I’m gonna give it ev’rything I’ve got / Lady luck please let the dice stay hot / Let me shoot a seven with ev’ry shot, ah / Viva Las Vegas, Viva Las Vegas

Zack Snyder’s Army of the Dead is, like most Netflix productions, the result of a director being given 100% control over his product and going for broke. Like most Netflix productions it runs long (2 1/2 hours) and feels built to be watched while distracted. I wouldn’t have put my chips on Army of the Dead feeling longer than Snyder’s four-hour Justice League from earlier this year, but them’s the breaks I guess.

Also co-written by Snyder, Army of the Dead is a heist movie without a compelling heist and a zombie movie with few blood-raising zombie sequences. At times, it feels like Snyder is working as hard as he can to distance himself from the overly edgy nihilism that fed the superlative 2004 Dawn of the Dead remake that launched his film career. He’s a different man and a different artist than he was 20years ago. Whereas his first zombie movie reveled in gore and cruelty, this one seems more concerned by the troubled father-daughter relationship between team leader Scott Ward (Dave Bautista) and his daughter, Kate (Ella Purnell). In Snyder’s Dawn remake, zombies were mindless, cannibalistic monstrosities; here, they’re something else. What precisely that means is ambiguous, except to say they’re closer to the vampires in I Am Legend (the book) than the shambling zombies we’ve come to know and love as a culture. We can sort of empathize with them is what I mean to say. Not that it goes anywhere in this story.

The differences between Snyder’s two zombie outings can be succinctly described by the change in Snyder’s production company over that time. What was once Cruel and Unusual Films has become The Stone Quarry — more mature and thoughtful but far less intriguing and exploitative.

Story-wise, Snyder goes for broke, setting his heist in a fallen, quarantined Las Vegas filled with zombies. The crew has 24 hours before the city is annihilated by a low-yield nuclear warhead. The opening credits depict the fall of Las Vegas (as the song “Viva Las Vegas” plays, the first of many obvious but pleasant needle-drops). It’s one of Snyder’s best sustained sequences, recalling his iconic opening to 2009’s Watchmen. It’s a perfect premise for Snyder to go wild with the pop-auteur aesthetic choices that define his films — plenty of slow-motion, mixed-focus, bright colors, lots of explosions and gunshots.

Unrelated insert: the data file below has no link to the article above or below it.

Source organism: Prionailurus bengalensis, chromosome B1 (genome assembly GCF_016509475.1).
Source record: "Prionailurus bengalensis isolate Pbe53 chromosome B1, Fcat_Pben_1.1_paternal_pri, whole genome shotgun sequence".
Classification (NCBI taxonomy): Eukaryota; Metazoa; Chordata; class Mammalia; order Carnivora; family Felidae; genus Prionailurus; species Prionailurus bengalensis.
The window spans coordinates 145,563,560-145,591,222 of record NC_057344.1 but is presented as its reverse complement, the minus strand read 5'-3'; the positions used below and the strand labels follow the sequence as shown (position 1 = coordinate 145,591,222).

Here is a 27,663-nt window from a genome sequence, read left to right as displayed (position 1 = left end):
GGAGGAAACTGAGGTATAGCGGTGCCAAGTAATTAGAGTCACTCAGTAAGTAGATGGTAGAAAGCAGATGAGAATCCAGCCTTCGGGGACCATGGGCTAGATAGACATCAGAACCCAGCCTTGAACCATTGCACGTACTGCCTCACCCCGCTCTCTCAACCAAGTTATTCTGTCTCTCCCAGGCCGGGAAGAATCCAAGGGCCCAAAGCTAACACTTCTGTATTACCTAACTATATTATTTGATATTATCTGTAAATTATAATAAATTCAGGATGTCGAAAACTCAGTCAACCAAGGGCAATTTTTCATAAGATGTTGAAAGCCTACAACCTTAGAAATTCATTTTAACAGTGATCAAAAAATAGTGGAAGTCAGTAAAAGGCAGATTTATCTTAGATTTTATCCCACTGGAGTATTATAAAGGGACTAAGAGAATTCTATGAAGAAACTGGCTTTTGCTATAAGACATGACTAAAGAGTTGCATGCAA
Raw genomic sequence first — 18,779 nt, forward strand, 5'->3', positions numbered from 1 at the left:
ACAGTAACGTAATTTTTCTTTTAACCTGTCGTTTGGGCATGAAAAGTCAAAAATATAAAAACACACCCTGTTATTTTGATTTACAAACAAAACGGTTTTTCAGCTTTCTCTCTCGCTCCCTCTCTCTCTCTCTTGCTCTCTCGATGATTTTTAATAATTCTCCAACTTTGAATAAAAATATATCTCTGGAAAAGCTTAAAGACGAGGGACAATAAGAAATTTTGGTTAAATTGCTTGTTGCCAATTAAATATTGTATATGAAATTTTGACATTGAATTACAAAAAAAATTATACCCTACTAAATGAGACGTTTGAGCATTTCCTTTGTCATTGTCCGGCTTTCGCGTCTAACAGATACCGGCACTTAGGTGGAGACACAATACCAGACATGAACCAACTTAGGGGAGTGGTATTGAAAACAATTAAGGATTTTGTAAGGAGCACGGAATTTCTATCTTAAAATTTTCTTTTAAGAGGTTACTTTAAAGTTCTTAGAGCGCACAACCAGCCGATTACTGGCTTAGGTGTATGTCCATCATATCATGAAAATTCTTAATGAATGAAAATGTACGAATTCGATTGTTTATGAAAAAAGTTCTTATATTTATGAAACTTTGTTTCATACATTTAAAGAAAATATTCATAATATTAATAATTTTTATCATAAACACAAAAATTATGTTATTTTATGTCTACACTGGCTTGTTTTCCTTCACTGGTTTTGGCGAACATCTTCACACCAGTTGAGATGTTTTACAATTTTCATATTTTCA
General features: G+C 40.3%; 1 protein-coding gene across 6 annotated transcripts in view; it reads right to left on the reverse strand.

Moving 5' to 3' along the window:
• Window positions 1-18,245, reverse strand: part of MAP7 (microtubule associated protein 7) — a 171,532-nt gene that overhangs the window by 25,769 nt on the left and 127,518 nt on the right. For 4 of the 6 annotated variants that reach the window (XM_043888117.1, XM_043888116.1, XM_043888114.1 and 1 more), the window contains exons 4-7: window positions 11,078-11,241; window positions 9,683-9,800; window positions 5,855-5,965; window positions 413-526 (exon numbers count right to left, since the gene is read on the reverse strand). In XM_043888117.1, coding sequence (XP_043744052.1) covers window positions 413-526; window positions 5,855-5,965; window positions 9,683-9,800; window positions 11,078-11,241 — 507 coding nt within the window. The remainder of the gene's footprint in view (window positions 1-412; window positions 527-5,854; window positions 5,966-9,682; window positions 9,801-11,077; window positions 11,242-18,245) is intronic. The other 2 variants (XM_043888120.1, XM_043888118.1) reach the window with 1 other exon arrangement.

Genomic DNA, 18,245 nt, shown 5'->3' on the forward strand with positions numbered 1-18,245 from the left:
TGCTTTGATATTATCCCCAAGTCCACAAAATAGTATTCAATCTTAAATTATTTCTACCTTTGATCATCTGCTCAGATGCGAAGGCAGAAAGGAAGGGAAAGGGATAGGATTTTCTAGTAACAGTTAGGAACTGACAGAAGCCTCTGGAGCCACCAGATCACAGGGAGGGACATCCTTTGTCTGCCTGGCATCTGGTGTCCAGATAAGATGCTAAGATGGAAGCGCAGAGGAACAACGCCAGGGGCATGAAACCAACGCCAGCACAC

Unfortunately, like Watchmen, Army has a credit sequence with energy and playfulness to which the rest of the story never lives up. For whatever reason, the maximalist interpretation of an operator-porn zombie thriller doesn’t spend much time setting up an interesting heist or allowing its characters to contribute their unique abilities to get the job done. They talk a lot and shoot a lot, but the balance is off.

Nowhere more so than the use of gore throughout. There are moments where Army provides the exploding brains, blood and guts that come with the cinematic territory, but the movie frequently cuts away from big violent money shots when human characters are at stake. The horror of these films comes when people we like face terrible ends. Most of the handful of stomach-twisting deaths happen during the opening credits. Without those moments of horror punctuating the story, it all starts to feel plodding and arrhythmic.

Not to mention the dissonance between the heist A-plot and its two subplots. It’s not uncommon for a crew to open a safe and discover nothing is as it seems, but the path Snyder takes here isn’t quite that. In fact, there are three parallel stories being told that never feel like they mesh together: a heist, a rescue operation and a betrayal. They happen in tandem and inform one another, but the real estate he devotes to each of them only interrupts the momentum of the main plot. The rescue operation in particular feels unnecessary, an emotional B-plot that just never justifies itself to the A-plot. The conflict between the two feels like Snyder in conflict himself — the flash, gore and style of the heist plot harkens back to his lean, mean Dawn remake where the more emotional B-plot feels like the project Snyder wants to make in 2021. If he ever finds a story that lets him truly mix the two, he may be onto something really special, and I would argue his cut of Justice League comes closer to merging those two aspects of his artistic energy.

Army of the Dead, all told, periodically delivers the death and destruction the title implies, albeit amid an inflated running time filled with meaningless chatter and attempts at pathos that don’t land (although your mileage may vary). If Dawn of the Dead was lean and mean, Army of the Dead (which is, to be clear, unrelated) is the exact opposite. I didn’t walk into the film planning to compare the two so heavily; I’m a recent convert to Snyder’s Dawn, having avoided it for decades due to my enjoyment of George Romero’s original. I’m not evangelical about it. Army of the Dead just lacks the energy and mayhem of Snyder’s earlier work due to a bloated second act that doesn’t engage the characters in problem-solving and drama but still, weirdly, avoids showing them die in horrible ways. Like most Netflix auteur films, it’s too much of everything good and bad about the director they hired to sell the release.